My Goldfish Journey

Every year, my parents and I journey to Topsfield, MA for the Topsfield Fair, the oldest agricultural county fair in the United States. This October, we continued the tradition and attended the 200th annual fair on Saturday the 6th. At first, the day was like any other time we had gone to the fair: we trudged through the mud and muck of the parking lot to the actual fairground; I pet several baby goats and one hungry horse; my Dad unsuccessfully tried to win me a stuffed animal at the shooting game (it’ll be your year next year, Dad); I gorged on fried dough.

But, as we walked through the Midway—the part of the fair with all of the games—I noticed one particular game booth. The game consisted of throwing ping pong balls into fish bowls. If you got a ball in a bowl, you won a cute little goldfish!

The Midway at the Topsfield Fair

I am an animal lover to my core. I used to want to be a vet until I realized that involved blood and math. But when I saw those little fishies swimming frantically around in their tiny plastic bags, I just knew I had to try and save one. After five dollars and a whole bucket of pinballs, I came up fishless—my aim is only good in video games. Utterly depressed, I began to walk away. Just then, the sketchy dude running the game proposed a trade: $10 outright for one goldfish and a tank. Sold! It was then that my little fish was delivered into my arms.

Inspired by the recent SNL skit of the Brett Kavanaugh hearing, I decided to name my fish Squee. Yes, I named my fish according to current events. Squee’s middle name is also Walter. Squee Walter Doolin—iconic.

Little Squee and his Alien Friend

Like I said, I got a tank for Squee upon purchase—if you could even call it a tank. This tiny little box wasn’t even a whole gallon, and it didn’t have a filter, which is a bad thing considering goldfish poop a mile a minute. No joke. I made a quick trip to the pet store and got Squee a whole new set of digs: a one-gallon tank with a filter and light, fake plants for him to hide in, gravel that was color-coordinated with said plants, and a small alien friend. I also picked up a fish net for easy removal and some fish flakes for food.

However, I wanted to wait to put Squee into his new home. After a tumultuous car ride home and being shocked with new water in his small tank/box/death trap, I wanted to give him a break from the stress. I resolved to keep him in his small tank until Monday night.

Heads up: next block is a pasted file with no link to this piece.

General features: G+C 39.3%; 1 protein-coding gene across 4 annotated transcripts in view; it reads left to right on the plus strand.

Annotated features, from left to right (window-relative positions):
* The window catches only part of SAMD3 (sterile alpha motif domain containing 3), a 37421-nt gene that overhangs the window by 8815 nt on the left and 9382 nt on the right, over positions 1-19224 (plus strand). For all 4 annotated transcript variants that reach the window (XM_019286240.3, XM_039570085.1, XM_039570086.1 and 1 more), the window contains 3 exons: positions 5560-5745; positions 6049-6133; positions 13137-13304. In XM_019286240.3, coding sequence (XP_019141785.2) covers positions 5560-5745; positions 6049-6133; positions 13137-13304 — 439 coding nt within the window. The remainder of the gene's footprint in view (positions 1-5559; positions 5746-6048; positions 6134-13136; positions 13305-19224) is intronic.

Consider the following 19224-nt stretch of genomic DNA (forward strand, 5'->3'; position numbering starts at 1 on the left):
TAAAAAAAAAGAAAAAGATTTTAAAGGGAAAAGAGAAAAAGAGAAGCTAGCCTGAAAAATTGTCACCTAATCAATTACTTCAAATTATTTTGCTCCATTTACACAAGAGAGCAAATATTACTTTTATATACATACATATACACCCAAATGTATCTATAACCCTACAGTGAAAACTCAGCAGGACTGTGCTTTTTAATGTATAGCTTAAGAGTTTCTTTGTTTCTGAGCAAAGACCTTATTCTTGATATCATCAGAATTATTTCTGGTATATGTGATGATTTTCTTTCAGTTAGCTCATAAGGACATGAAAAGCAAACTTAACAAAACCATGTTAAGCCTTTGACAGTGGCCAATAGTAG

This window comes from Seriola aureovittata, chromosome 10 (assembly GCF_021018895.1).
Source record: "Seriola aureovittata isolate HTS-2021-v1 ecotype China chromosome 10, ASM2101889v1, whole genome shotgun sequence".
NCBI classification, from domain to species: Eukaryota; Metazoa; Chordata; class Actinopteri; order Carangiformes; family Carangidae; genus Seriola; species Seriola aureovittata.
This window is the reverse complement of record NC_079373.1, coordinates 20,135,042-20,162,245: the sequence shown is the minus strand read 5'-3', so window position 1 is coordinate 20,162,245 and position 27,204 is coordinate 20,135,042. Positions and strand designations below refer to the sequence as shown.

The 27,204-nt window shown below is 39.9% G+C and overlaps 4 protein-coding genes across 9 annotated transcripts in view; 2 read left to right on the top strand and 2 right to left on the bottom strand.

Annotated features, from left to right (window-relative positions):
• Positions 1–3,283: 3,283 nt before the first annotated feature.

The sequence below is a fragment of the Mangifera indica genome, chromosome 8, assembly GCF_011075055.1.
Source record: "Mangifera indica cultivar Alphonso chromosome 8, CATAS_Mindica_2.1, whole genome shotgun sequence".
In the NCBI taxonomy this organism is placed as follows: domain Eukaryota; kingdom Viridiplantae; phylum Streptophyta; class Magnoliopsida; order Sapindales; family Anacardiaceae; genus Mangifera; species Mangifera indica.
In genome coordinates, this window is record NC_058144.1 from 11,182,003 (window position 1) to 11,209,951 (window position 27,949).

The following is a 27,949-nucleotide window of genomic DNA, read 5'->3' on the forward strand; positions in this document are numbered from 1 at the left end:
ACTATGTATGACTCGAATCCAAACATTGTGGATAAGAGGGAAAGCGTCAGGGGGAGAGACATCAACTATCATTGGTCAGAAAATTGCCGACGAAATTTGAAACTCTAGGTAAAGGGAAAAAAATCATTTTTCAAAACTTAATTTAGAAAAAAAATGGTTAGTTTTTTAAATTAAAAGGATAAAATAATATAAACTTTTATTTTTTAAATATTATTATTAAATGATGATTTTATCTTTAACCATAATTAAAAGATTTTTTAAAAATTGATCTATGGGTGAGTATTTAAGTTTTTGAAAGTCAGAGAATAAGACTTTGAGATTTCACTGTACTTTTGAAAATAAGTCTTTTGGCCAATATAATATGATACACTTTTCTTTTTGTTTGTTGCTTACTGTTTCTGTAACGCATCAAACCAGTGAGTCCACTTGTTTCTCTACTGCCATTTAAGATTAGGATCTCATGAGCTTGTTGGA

This, in hindsight, was not the best of ideas.

With Squee’s tank sitting in my lap and all of his swag in the trunk, my mom and I set off back to school on the evening of Indigenous People’s Day (Columbus, who?). 2.2 seconds into the car ride, I had a lap full of water. Turns out the death trap tank had slats all up in the lid—we were in for a wet car ride.

The death-trap tank

After retrieving a plastic bag and a new pair of pants from my house, we set off once again. Shout out to my Mom for being the best fish grandmother out there—she drove as carefully as possible and minimized the water fallout. However, due to Massachusetts roads, I had to refill Squee’s water supply every now and then with an unknown water bottle in the passenger door. But huzzah! We made it back to Emerson with a 100% living fish. I got Squee’s tank all set up and placed him in his new home that very night.

In the past week or so that I’ve had Squee, I’ve done an intense amount of research into caring for a goldfish. For example, I know Squee is for-sure a boy. He’s got the svelte body structure, as well as what’s called the “anal notch.” Yup. I’ll just leave that there. While I know Squee is “just a fish,” I’m still trying to give him the best life possible for however long that is. I didn’t save him just to kill him!

If you’re looking for a great starter pet or something easy to care for while in college, I think a fish is definitely the way to go. Most schools allow fish in tanks 10 gallons or less. They’re fun to watch swim around, and they’re a nice friendly face when you come back from a hard day’s work.

Squee being a cutie and hiding behind his ferns

That being said, I will say that fish—especially goldfish—still require a decent amount of care. They’re not necessarily animals that you can just feed once a day and forget about like people think. Most fish require weekly to bi-weekly water changes, and variations in their diet. For example, Squee’s water has to be partially changed and his tank cleaned once a week. I also feed him peas every now and then to help promote good digestive health. While this is me doing the most™, I feel like you should always do the most when it comes to caring for living things—their well-being depends solely on you.

If you’re willing to put in the time and effort to take care of them, however, I definitely suggest a fish. They’re quiet, cute, and freaking hilarious. Watching Squee suck on his gravel and spit it out has given me many-a-laugh.

Maybe I’m just a crazy fish mom. That could be it, too.

 

If you’d like to learn more about goldfish care, check out these websites:

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